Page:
Pro-affirmative action group BAMN can add another foe to its enemy list.

Students who both advocate and oppose affirmative action have formed a new group known as The Coalition to Stop BAMN, By Any Legal Means. The group of about 30 students aims to raise awareness about BAMN, claiming that the openly communist organization uses racist and violent tactics to achieve its political goals.

“A lot of people are fed up with BAMN,” said group head organizer Dan Shuster. “And we want them to take a hike.”

But while members from both sides of the debate have slammed BAMN for its militant methods, some students are questioning the true intentions and inclusiveness of this new group.

“I have to wonder whether this organization will also be used as a backdoor way to discredit affirmative action and its supporters,” said Lisa Bakale-Wise, a member of Students Supporting Affirmative Action.

Criticism of BAMN on campus peaked last October when the organization transported hundreds of middle and high school students from Detroit to Ann Arbor for a rally against the Michigan Civil Rights Initiative, architects of a proposal that will appear on November’s ballot that would ban some affirmative action programs in the state.

Several student groups, including the campus chapter of the NAACP, allege that BAMN used the students, virtually all of whom were black, as tokens to legitimize the rally. Because the students shouted obscenities at anti-affirmative action protestors at the rally, the groups say the stunt was counterproductive to the cause of affirmative action.

BAMN’s actions at a State Board of Canvassers meeting in December have also drawn ire.

A Michigan court had ordered the board to put the initiative on the ballot. BAMN bused in Detroit high school students to the meeting. The students turned over an empty table and police arrested a 17-year-old student on a misdemeanor charge.

Shuster, an opponent of affirmative action, said the group formed on in reaction to the October rally. Earlier this month, some members of the group met to formally establish the nonpartisan group.

With BAMN escalating its efforts to recruit middle and high school students, Shuster said University students from both sides of the debate recognize that the group has crossed the line.

“BAMN is nothing without the kids,” Shuster said. “They are all just pawns in BAMN’s game.”

Group member Heather Wittaniemi claims she joined BAMN earlier this school year but quit shortly after the October rally.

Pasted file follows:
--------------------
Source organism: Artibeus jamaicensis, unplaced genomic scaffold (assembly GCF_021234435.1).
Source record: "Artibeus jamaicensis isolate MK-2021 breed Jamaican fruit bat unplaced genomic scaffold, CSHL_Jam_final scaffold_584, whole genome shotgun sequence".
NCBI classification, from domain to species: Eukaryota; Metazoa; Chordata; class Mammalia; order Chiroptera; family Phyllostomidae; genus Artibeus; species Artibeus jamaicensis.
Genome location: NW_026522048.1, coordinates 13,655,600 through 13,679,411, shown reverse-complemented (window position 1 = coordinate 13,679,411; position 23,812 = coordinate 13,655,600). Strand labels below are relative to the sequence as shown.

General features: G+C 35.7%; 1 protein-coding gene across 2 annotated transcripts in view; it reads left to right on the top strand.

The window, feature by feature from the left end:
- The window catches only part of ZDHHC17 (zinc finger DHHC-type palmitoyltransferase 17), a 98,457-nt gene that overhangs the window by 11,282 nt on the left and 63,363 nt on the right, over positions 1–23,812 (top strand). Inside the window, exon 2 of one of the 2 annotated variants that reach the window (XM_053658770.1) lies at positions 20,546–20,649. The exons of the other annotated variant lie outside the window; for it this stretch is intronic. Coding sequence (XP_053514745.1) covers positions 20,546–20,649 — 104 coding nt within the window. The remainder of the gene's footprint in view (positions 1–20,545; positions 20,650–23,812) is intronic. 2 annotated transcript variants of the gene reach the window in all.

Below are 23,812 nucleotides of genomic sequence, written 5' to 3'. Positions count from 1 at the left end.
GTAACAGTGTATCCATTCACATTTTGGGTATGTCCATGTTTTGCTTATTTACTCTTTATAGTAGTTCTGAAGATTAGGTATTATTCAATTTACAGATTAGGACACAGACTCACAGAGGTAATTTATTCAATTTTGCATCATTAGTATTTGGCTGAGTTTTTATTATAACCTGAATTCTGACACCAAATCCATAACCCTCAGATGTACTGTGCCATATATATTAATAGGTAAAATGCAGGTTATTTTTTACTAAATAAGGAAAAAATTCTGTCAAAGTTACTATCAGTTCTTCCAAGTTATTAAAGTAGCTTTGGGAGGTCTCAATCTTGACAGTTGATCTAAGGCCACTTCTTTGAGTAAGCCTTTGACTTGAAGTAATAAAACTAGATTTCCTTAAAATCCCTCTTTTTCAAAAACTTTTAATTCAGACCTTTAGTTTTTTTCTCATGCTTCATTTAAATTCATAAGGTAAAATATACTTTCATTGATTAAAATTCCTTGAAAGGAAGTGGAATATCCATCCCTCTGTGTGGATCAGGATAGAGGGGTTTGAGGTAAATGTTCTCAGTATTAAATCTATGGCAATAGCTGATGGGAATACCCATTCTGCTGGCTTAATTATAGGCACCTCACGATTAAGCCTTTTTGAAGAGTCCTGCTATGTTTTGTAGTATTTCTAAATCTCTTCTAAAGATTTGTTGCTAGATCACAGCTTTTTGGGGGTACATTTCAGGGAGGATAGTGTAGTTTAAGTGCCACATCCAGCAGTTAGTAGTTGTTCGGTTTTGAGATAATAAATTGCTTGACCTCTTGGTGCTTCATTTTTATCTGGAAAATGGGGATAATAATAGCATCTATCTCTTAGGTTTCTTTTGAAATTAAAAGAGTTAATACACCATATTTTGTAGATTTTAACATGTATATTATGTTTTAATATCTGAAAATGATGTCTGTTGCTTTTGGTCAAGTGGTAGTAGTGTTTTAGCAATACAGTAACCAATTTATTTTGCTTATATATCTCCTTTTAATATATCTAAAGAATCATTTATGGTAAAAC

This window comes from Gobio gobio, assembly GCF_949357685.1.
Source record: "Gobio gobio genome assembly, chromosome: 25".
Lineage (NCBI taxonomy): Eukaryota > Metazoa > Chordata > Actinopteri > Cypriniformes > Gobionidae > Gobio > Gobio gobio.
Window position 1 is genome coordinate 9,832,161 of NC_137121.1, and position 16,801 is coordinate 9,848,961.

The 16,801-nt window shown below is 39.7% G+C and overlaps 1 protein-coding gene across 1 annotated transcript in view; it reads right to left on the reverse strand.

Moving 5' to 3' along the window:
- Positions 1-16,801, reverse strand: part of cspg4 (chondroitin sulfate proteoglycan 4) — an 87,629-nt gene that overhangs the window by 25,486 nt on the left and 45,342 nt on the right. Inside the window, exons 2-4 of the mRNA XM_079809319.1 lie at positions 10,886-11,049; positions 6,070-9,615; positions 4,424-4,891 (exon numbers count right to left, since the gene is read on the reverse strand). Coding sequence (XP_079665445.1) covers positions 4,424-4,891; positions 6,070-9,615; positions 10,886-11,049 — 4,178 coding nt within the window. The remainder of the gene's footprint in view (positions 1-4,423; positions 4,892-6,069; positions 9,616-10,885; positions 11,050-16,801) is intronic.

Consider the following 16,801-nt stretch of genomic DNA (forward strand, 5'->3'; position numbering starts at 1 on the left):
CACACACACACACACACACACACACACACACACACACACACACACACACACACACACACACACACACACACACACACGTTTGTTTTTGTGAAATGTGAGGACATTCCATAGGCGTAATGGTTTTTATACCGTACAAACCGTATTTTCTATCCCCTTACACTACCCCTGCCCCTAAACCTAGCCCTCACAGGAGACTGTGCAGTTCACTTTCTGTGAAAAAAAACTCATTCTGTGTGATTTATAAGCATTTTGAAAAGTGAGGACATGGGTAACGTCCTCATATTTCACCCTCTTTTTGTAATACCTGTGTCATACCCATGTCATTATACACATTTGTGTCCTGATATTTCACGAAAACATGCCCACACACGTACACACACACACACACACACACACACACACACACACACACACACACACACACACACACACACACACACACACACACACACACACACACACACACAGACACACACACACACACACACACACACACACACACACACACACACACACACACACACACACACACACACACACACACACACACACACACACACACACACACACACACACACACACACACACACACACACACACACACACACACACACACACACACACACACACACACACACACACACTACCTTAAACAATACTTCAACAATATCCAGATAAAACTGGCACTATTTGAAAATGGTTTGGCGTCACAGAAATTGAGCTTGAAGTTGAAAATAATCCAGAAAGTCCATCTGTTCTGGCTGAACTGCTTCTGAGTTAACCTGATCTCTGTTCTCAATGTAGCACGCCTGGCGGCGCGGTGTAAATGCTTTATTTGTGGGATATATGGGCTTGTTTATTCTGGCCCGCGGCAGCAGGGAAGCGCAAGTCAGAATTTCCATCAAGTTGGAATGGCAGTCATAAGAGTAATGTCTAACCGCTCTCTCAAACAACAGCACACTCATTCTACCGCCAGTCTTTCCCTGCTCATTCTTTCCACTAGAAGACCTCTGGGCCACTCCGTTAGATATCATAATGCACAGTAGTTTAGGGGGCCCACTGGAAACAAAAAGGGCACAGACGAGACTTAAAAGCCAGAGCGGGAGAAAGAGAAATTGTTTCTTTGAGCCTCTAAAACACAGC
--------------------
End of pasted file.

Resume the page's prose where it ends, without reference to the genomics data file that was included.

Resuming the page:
She added that BAMN’s open endorsement of the use of violence along with its blind devotion to affirmative action and Marxist ideology, turned her off from its cause.

But Ben Royal, a BAMN organizer, said Wittaniemi is an imposter who infiltrated BAMN and attended its meetings to gain inside information to be used against it. Wittaniemi is also a member of Young Americans for Freedom, a conservative group that opposes affirmative action.

Royal said the use of violence “has never been an issue for us,” but declined to comment further. He added that BAMN uses middle and high school students in their campaigns to follow in footsteps of civil rights leaders such as Martin Luther King Jr., who used children in his movements to end segregation in schools.

“People are actually against BAMN because they know that BAMN is the only effective defense for affirmative action,” Royal said.
Shuster said while the majority of the members are supporters of MCRI, the group has attracted support from a handful of members in pro-affirmative action groups like the College Democrats.

But Bakale-Wise said she is skeptical as to how encompassing the new group truly is.

She said of the organizations she has spoken to, “None of the very active, pro-affirmative action student of color organizations . were contacted by this purportedly inclusive anti-BAMN organization.”

Riana Anderson, president of the University chapter of the NAACP, said her organization was never contacted to join the new group, although she was personally sent a facebook message to join the group online. At the same time, while the NAACP has publicly condemned BAMN, the chapter is not actively working to uproot the group from campus.

“At this point we are simply trying to go about our purpose, instead of wasting time and energy to go against them,” she said.

The new group recently sent e-mails to the principals of various Detroit public schools whose students were involved in the October rally. The e-mails pointed out BAMN’s violent history and called for the principals to prohibit the group from their schools.

None of the responses they have received indicated the principals would make any changes, Shuster said.

Mattie Majors, a spokeswoman for Detroit Public Schools, said she has not received any complaints relating to BAMN.

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